“Black Friday” has become a peculiar American institution. Retailers have promoted the day after Thanksgiving as the opening of the holiday shopping season, counting on this day to roll in a good percentage of their yearly sales — to get them out of the “red” of loss and put them in the “black” of profit.

Photos of people pushing through doors into stores opening at 4 a.m. have become the mainstay for that day’s news.

This shopping day frenzy has been called “a full-throated celebration of capitalism” by The New York Times, which should know celebrations of capitalism when it sees them.

Yet the Times says this year’s Black Friday was “more desperation than celebration.” Most shoppers — U.S. working people — are in a cash-tight situation. With rising mortgage rates, foreclosures and unemployment, soaring gas and heating oil prices and stagnant or declining wages, holiday spending is going to be more limited this year.

If it was “more desperation than celebration” this past week, what does this mean for capitalism?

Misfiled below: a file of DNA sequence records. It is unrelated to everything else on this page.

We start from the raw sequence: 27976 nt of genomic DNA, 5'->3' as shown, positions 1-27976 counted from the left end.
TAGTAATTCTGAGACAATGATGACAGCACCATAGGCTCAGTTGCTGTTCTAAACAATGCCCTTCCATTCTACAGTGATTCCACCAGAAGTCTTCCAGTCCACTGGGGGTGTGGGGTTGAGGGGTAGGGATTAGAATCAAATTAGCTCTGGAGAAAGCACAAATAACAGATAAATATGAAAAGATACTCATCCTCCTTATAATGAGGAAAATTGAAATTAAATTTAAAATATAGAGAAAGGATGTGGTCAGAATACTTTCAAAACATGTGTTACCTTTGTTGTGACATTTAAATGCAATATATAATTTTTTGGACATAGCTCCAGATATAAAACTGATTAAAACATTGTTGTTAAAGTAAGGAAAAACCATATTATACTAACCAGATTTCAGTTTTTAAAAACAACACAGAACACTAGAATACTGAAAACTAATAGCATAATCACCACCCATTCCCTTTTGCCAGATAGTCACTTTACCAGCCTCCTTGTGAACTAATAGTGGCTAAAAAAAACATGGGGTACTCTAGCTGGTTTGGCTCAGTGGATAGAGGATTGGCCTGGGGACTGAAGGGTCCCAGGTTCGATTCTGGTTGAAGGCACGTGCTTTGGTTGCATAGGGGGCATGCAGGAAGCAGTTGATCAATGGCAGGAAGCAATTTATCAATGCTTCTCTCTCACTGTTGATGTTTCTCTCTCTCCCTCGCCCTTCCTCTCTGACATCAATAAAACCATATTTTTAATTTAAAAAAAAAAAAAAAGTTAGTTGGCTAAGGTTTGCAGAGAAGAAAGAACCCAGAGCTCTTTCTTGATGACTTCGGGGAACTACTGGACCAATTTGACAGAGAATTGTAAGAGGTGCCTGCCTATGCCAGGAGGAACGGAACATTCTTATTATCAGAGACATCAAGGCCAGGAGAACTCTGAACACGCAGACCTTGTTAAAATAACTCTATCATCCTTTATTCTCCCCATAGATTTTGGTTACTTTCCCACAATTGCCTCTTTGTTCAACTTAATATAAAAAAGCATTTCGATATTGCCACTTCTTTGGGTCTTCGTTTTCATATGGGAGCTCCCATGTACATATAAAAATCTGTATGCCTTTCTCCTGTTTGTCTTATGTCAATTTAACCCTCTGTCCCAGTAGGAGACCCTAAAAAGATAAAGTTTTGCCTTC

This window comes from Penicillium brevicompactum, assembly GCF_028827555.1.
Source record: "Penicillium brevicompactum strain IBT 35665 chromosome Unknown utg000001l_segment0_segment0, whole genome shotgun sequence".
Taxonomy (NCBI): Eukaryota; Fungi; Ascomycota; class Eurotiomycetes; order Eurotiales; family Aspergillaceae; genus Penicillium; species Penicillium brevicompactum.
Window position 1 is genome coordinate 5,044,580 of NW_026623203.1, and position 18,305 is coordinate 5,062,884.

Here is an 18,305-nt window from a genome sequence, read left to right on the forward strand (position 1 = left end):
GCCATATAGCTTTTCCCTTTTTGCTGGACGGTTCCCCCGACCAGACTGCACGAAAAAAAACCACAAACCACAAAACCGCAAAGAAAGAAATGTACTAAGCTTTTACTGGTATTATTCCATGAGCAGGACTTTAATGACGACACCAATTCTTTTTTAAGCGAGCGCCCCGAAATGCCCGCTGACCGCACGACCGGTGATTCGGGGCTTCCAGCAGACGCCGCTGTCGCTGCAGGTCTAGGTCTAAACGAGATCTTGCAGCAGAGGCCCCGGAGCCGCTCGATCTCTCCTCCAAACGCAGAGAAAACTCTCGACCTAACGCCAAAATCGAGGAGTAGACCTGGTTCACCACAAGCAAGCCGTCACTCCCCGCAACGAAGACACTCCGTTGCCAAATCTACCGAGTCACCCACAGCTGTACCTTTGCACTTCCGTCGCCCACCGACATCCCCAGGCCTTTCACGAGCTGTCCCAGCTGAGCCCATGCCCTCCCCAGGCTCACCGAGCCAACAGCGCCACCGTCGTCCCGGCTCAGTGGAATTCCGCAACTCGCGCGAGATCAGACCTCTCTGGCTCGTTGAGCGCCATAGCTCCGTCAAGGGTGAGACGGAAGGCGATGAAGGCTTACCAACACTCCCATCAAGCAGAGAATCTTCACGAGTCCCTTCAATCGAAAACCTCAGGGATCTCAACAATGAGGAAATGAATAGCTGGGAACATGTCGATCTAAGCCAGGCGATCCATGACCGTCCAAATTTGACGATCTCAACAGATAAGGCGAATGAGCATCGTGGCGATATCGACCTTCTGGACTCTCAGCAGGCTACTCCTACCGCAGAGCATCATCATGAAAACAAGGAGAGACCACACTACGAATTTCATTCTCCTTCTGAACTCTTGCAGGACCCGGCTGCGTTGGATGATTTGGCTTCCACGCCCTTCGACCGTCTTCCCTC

The mortgage and credit crisis is shaking capitalism’s markets worldwide to the core. Banks are trying to shore up their capital. Citigroup, Inc., the biggest U.S. bank, agreed to sell as much as 4.9 percent of the company to the government of Abu Dhabi for $7.5 billion.

Billions of dollars are being “written down” as financial institutions that bundled subprime and other loans realize the profits they anticipated will never come to pass.

The super-wealthy and corporate elites who live on an economic Mount Olympus are not immune to the shifts in capitalism’s fault lines. But most of the boulders dislodged by the economy’s quakes are landing on the heads of us mere mortals down below.

What can we, the ordinary folk, do to protect ourselves from the boulders? Organize, build unity of all people and struggle together.

But what can we cash-strapped mortals do for the holidays? Recycle, reuse and reduce. Go to secondhand stores. Make soup. Donate babysitting time. Knit a scarf. Host a potluck. It’s good for the Earth, pocketbook and soul.